Original (Not a reproduction) Historic Price Quotation Sheet from the New York Stock Exchange
issued in 1860. This historic document shows the "First Board" prices of stocks listed on the New York Stock Exchange. The First Board represented trading from 10:30am to Noon. (The Second Board represented trading from 2:30pm to 3:00pm) This item is over 156 years old, with various dates throughout 1860 and would look terrific framed. This closing price summary was printed on a daily basis and sent to brokers and Wall Street firms.
The origin of the NYSE can be traced to May 17, 1792, when the Buttonwood Agreement was signed by 24 stock brokers outside of 68 Wall Street in New York under a buttonwood tree on Wall Street which earlier was the site of a stockade fence. On March 8, 1817, the organization drafted a constitution and renamed itself the "New York Stock & Exchange Board". (This name was shortened to its current form in 1863.) Anthony Stockholm was elected the Exchange's first president.
The first central location of the NYSE was a room rented for $200 a month in 1817 located at 40 Wall Street. The NYSE was destroyed in the Great Fire of New York (1835). It moved to a temporary headquarters. In 1863 it changed its name to the New York Stock Exchange (NYSE). In 1865 it moved to 10-12 Broad Street. The Dow Jones Industrial Average (DJIA) was created by Dow Jones & Company, a financial news publisher, in 1896.
Volume of stocks traded had increased sixfold in the years between 1896 and 1901 and a larger space was required to conduct business in the expanding marketplace. Eight New York City architects were invited to participate in a design competition for a new building and the Exchange selected the neoclassic design from architect George B. Post. Demolition of the existing building at 10 Broad Street and the adjacent lots started on 10 May 1901.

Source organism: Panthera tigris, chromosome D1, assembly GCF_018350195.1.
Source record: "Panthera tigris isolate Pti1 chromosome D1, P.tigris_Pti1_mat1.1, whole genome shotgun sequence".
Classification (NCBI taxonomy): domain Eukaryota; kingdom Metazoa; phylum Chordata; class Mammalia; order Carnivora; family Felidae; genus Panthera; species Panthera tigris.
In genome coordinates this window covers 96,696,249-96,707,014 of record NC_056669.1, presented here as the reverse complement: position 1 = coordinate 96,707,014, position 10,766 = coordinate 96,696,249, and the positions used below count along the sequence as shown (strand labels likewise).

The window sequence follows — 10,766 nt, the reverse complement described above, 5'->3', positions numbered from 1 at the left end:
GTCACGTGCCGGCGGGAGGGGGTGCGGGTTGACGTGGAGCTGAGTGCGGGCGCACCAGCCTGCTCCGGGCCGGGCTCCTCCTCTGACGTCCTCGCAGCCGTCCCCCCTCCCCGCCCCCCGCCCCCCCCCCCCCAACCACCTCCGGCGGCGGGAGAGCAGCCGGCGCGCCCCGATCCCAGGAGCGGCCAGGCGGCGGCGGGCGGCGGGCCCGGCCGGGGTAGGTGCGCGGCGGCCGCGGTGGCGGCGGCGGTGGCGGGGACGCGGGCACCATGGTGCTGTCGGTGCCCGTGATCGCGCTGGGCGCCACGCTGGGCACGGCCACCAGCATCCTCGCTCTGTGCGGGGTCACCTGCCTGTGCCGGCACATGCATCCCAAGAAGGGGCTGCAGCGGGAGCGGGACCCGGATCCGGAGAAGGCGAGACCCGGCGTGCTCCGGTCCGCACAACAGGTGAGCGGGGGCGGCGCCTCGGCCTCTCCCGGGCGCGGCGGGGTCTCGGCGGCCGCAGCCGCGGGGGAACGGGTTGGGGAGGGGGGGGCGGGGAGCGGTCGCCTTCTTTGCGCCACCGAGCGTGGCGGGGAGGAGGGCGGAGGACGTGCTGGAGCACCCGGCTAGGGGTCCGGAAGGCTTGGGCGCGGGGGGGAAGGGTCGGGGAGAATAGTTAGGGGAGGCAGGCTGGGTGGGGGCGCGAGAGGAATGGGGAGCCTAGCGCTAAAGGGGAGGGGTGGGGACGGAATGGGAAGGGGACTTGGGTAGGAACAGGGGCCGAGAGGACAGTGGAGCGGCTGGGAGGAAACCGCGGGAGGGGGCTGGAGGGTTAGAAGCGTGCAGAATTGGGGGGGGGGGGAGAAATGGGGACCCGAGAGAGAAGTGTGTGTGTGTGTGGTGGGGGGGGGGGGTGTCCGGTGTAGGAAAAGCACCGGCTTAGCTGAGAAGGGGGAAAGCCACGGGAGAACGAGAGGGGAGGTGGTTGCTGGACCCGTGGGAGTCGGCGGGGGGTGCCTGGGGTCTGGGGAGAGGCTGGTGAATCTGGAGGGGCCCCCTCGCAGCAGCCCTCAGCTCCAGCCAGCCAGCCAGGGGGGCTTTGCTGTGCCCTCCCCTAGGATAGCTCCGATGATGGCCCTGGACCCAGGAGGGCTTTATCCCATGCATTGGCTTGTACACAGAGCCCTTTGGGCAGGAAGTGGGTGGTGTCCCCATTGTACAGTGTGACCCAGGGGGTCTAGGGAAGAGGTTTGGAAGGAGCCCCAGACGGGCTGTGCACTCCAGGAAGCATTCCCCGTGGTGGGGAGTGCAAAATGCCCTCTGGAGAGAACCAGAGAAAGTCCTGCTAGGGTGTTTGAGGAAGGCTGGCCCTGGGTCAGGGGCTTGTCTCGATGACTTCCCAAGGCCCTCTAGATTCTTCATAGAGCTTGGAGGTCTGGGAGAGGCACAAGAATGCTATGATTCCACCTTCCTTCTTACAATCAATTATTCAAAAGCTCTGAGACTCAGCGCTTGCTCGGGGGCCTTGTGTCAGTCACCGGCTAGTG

The New York Stock Exchange building opened at 18 Broad Street on April 22, 1903 at a cost of $4 million. The trading floor was one of the largest volumes of space in the city at the time at 109 x 140 feet (33 x 42.5 m) with a skylight set into a 72-foot (22 m) high ceiling. The main façade of the building features marble sculpture by John Quincy Adams Ward in the pediment, above six tall Corinthian capitals, called “Integrity Protecting the Works of Man”. The building was listed as a National Historic Landmark and added to the National Register of Historic Places on June 2, 1978.
In 1922, a building designed by Trowbridge & Livingston was added at 11 Broad Street for offices, and a new trading floor called "the garage". Additional trading floor space was added in 1969 and 1988 (the "blue room") with the latest technology for information display and communication. Another trading floor was opened at 30 Broad Street in 2000. With the arrival of the Hybrid Market, a greater proportion of trading was executed electronically and the NYSE decided to close the 30 Broad Street trading room in early 2006. In late 2007 the exchange closed the rooms created by the 1969 and 1988 expansions due to the declining number of traders and employees on the floor, a result of increased electronic trading.
The 11 Wall Street building was designated a National Historic Landmark in 1978.